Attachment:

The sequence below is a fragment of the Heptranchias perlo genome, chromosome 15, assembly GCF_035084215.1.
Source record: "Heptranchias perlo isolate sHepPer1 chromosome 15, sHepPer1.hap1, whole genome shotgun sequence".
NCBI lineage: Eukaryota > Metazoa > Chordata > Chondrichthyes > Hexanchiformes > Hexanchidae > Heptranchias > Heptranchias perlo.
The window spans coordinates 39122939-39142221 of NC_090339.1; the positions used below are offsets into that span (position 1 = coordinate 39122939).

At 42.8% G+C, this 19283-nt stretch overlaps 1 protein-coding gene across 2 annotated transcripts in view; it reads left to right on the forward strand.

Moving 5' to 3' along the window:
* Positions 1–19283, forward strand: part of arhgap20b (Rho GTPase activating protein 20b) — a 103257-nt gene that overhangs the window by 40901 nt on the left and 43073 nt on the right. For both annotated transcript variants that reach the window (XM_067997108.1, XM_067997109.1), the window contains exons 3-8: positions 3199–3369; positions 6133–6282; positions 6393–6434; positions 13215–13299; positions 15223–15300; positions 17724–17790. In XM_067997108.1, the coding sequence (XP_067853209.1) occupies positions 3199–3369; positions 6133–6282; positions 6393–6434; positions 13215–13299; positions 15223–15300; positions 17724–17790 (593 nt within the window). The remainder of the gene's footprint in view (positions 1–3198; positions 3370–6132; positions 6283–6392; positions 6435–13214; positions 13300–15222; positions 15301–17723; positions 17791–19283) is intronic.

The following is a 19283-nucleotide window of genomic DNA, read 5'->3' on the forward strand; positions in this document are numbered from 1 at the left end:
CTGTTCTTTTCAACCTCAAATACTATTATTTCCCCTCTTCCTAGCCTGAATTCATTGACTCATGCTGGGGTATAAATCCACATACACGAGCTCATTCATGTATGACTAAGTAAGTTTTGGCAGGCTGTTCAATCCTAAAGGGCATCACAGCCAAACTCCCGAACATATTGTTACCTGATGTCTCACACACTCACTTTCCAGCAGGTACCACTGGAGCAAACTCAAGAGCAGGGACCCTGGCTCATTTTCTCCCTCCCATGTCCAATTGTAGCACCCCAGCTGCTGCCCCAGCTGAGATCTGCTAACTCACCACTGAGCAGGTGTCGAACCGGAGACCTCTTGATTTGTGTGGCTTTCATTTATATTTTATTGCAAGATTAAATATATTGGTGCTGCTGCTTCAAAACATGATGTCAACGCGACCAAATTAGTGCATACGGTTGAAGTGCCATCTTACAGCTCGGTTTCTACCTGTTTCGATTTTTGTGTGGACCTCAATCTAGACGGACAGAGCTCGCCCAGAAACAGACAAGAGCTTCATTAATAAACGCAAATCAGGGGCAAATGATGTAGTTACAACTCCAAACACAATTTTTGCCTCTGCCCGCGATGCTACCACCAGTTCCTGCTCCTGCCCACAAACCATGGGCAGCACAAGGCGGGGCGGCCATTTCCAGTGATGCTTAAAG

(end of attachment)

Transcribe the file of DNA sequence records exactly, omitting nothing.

The sequence below is a fragment of the Heptranchias perlo genome, chromosome 15, assembly GCF_035084215.1.
Source record: "Heptranchias perlo isolate sHepPer1 chromosome 15, sHepPer1.hap1, whole genome shotgun sequence".
NCBI lineage: Eukaryota > Metazoa > Chordata > Chondrichthyes > Hexanchiformes > Hexanchidae > Heptranchias > Heptranchias perlo.
The window spans coordinates 39122939-39142221 of NC_090339.1; the positions used below are offsets into that span (position 1 = coordinate 39122939).

At 42.8% G+C, this 19283-nt stretch overlaps 1 protein-coding gene across 2 annotated transcripts in view; it reads left to right on the forward strand.

Moving 5' to 3' along the window:
* Positions 1–19283, forward strand: part of arhgap20b (Rho GTPase activating protein 20b) — a 103257-nt gene that overhangs the window by 40901 nt on the left and 43073 nt on the right. For both annotated transcript variants that reach the window (XM_067997108.1, XM_067997109.1), the window contains exons 3-8: positions 3199–3369; positions 6133–6282; positions 6393–6434; positions 13215–13299; positions 15223–15300; positions 17724–17790. In XM_067997108.1, the coding sequence (XP_067853209.1) occupies positions 3199–3369; positions 6133–6282; positions 6393–6434; positions 13215–13299; positions 15223–15300; positions 17724–17790 (593 nt within the window). The remainder of the gene's footprint in view (positions 1–3198; positions 3370–6132; positions 6283–6392; positions 6435–13214; positions 13300–15222; positions 15301–17723; positions 17791–19283) is intronic.

The following is a 19283-nucleotide window of genomic DNA, read 5'->3' on the forward strand; positions in this document are numbered from 1 at the left end:
CTGTTCTTTTCAACCTCAAATACTATTATTTCCCCTCTTCCTAGCCTGAATTCATTGACTCATGCTGGGGTATAAATCCACATACACGAGCTCATTCATGTATGACTAAGTAAGTTTTGGCAGGCTGTTCAATCCTAAAGGGCATCACAGCCAAACTCCCGAACATATTGTTACCTGATGTCTCACACACTCACTTTCCAGCAGGTACCACTGGAGCAAACTCAAGAGCAGGGACCCTGGCTCATTTTCTCCCTCCCATGTCCAATTGTAGCACCCCAGCTGCTGCCCCAGCTGAGATCTGCTAACTCACCACTGAGCAGGTGTCGAACCGGAGACCTCTTGATTTGTGTGGCTTTCATTTATATTTTATTGCAAGATTAAATATATTGGTGCTGCTGCTTCAAAACATGATGTCAACGCGACCAAATTAGTGCATACGGTTGAAGTGCCATCTTACAGCTCGGTTTCTACCTGTTTCGATTTTTGTGTGGACCTCAATCTAGACGGACAGAGCTCGCCCAGAAACAGACAAGAGCTTCATTAATAAACGCAAATCAGGGGCAAATGATGTAGTTACAACTCCAAACACAATTTTTGCCTCTGCCCGCGATGCTACCACCAGTTCCTGCTCCTGCCCACAAACCATGGGCAGCACAAGGCGGGGCGGCCATTTCCAGTGATGCTTAAAG